Of 715 randomized subjects, 708 received at least 1 dose of study drug (353 in the EVG/COBI/FTC/TDF group and 355 in the ATV + RTV + FTC/TDF group). Baseline demographic and disease characteristics have been described previously.3 At week 144, study drug discontinuation rates and reasons were similar between treatment groups, with 21 of 353 (5.9%) vs 30 of 355 (8.5%) discontinuations because of AEs, 5 of 353 (1.4%) vs 1 of 355 (0.3%) because of lack of efficacy, and 42 of 353 (11.9%) vs 51 of 355 (14.4%) because of other reasons.
High rates of virologic success (HIV-1 RNA <50 copies/mL) in both groups were maintained at week 144: EVG/COBI/FTC/TDF: 77.6% (274/353) vs ATV + RTV + FTC/TDF: 74.6% (265/355) (difference: 3.1%; 95% CI: −3.2% to 9.4%) (see Figure S1, Supplemental Digital Content, http://links.lww.com/QAI/A498, which illustrates the efficacy results at weeks 48, 96, and 144). The proportion of subjects with virologic failure was similar in both groups at week 96 (6.8% vs 7.3%) and week 144 (7.9% vs 7.3%). Results using missing = failure (intention-to-treat) at week 144 were similar: 81.0% vs 78.9% (difference: 2.3%; 95% CI: −3.6% to 8.2%). Mean CD4 cell count (per cubic millimeter) increase from baseline was similar between arms: EVG/COBI/FTC/TDF, 280, vs ATV + RTV + FTC/TDF, 293.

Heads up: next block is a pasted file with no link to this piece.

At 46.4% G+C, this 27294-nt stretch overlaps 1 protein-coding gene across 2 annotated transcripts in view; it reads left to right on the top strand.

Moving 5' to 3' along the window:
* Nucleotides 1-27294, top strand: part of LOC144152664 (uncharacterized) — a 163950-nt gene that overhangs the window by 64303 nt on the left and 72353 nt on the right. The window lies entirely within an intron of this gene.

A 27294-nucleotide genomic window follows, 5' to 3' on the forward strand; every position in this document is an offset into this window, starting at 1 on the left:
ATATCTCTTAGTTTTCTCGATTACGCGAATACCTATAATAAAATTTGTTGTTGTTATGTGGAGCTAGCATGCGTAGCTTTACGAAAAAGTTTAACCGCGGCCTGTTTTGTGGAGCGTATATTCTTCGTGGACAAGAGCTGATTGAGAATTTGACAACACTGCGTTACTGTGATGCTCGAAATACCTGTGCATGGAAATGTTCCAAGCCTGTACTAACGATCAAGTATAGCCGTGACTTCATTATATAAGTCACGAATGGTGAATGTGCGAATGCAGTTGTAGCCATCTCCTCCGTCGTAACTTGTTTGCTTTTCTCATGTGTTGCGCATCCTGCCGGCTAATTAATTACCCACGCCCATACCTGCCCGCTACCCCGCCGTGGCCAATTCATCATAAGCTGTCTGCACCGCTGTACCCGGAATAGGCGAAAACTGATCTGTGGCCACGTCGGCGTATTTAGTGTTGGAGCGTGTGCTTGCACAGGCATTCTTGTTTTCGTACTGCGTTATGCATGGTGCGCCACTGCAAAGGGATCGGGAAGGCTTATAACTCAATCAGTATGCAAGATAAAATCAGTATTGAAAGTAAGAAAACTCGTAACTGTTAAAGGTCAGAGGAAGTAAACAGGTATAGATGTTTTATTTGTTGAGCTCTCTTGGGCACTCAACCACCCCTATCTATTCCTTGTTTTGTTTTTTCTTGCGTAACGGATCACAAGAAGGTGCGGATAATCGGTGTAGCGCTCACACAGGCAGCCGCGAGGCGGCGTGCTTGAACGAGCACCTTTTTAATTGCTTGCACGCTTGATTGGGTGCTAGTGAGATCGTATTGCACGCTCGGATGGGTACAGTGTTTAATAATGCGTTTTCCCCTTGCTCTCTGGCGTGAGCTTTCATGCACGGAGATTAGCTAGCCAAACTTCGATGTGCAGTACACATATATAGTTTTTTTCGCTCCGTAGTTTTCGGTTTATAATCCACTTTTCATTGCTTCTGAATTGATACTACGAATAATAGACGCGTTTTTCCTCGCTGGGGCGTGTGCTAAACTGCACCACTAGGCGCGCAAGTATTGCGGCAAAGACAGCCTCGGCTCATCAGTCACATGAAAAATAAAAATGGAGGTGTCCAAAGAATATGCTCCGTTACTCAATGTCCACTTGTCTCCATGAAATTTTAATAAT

At week 144, the 95% CI for the treatment difference in virologic success in the subgroup analysis contained 0 for all subgroups suggesting no treatment difference according to age, sex, race, baseline HIV-1 RNA level, and baseline CD4 cell count, except for the study drug adherence rate, where subjects with ≥95% adherence had a treatment difference of 6.8% (95% CI: 0.1% to 13.6%), favoring EVG/COBI/FTC/TDF (see Figure S2, Supplemental Digital Content, http://links.lww.com/QAI/A498, which illustrates the subgroup efficacy results at week 144).